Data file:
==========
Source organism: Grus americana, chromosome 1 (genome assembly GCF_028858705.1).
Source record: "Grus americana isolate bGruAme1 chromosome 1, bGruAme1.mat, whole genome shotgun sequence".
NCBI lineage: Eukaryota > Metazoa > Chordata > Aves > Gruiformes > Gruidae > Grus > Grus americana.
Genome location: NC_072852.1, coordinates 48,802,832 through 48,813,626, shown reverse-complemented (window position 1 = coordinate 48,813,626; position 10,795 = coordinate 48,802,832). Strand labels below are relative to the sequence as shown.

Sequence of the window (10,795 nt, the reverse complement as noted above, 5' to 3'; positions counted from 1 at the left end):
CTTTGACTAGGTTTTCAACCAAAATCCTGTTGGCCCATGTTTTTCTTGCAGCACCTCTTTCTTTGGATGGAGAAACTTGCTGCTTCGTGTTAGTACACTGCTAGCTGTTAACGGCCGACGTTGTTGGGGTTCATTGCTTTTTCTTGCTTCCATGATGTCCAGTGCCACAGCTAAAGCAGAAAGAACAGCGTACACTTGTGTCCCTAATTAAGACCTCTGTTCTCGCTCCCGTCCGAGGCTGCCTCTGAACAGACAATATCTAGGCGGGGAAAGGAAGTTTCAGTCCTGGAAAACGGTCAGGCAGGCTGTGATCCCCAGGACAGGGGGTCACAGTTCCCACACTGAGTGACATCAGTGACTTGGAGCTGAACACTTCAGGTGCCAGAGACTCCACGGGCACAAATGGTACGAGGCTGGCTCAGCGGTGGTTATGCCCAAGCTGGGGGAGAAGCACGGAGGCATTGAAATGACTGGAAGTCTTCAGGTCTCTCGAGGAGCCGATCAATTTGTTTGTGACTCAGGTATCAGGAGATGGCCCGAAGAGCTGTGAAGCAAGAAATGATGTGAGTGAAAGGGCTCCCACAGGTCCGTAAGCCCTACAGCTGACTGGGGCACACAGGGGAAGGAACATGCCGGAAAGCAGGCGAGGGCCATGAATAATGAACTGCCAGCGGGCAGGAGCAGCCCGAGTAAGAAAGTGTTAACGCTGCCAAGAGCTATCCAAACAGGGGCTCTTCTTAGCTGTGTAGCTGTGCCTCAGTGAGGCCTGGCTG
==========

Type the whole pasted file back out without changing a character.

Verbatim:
Source organism: Grus americana, chromosome 1 (genome assembly GCF_028858705.1).
Source record: "Grus americana isolate bGruAme1 chromosome 1, bGruAme1.mat, whole genome shotgun sequence".
NCBI lineage: Eukaryota > Metazoa > Chordata > Aves > Gruiformes > Gruidae > Grus > Grus americana.
Genome location: NC_072852.1, coordinates 48,802,832 through 48,813,626, shown reverse-complemented (window position 1 = coordinate 48,813,626; position 10,795 = coordinate 48,802,832). Strand labels below are relative to the sequence as shown.

Sequence of the window (10,795 nt, the reverse complement as noted above, 5' to 3'; positions counted from 1 at the left end):
CTTTGACTAGGTTTTCAACCAAAATCCTGTTGGCCCATGTTTTTCTTGCAGCACCTCTTTCTTTGGATGGAGAAACTTGCTGCTTCGTGTTAGTACACTGCTAGCTGTTAACGGCCGACGTTGTTGGGGTTCATTGCTTTTTCTTGCTTCCATGATGTCCAGTGCCACAGCTAAAGCAGAAAGAACAGCGTACACTTGTGTCCCTAATTAAGACCTCTGTTCTCGCTCCCGTCCGAGGCTGCCTCTGAACAGACAATATCTAGGCGGGGAAAGGAAGTTTCAGTCCTGGAAAACGGTCAGGCAGGCTGTGATCCCCAGGACAGGGGGTCACAGTTCCCACACTGAGTGACATCAGTGACTTGGAGCTGAACACTTCAGGTGCCAGAGACTCCACGGGCACAAATGGTACGAGGCTGGCTCAGCGGTGGTTATGCCCAAGCTGGGGGAGAAGCACGGAGGCATTGAAATGACTGGAAGTCTTCAGGTCTCTCGAGGAGCCGATCAATTTGTTTGTGACTCAGGTATCAGGAGATGGCCCGAAGAGCTGTGAAGCAAGAAATGATGTGAGTGAAAGGGCTCCCACAGGTCCGTAAGCCCTACAGCTGACTGGGGCACACAGGGGAAGGAACATGCCGGAAAGCAGGCGAGGGCCATGAATAATGAACTGCCAGCGGGCAGGAGCAGCCCGAGTAAGAAAGTGTTAACGCTGCCAAGAGCTATCCAAACAGGGGCTCTTCTTAGCTGTGTAGCTGTGCCTCAGTGAGGCCTGGCTG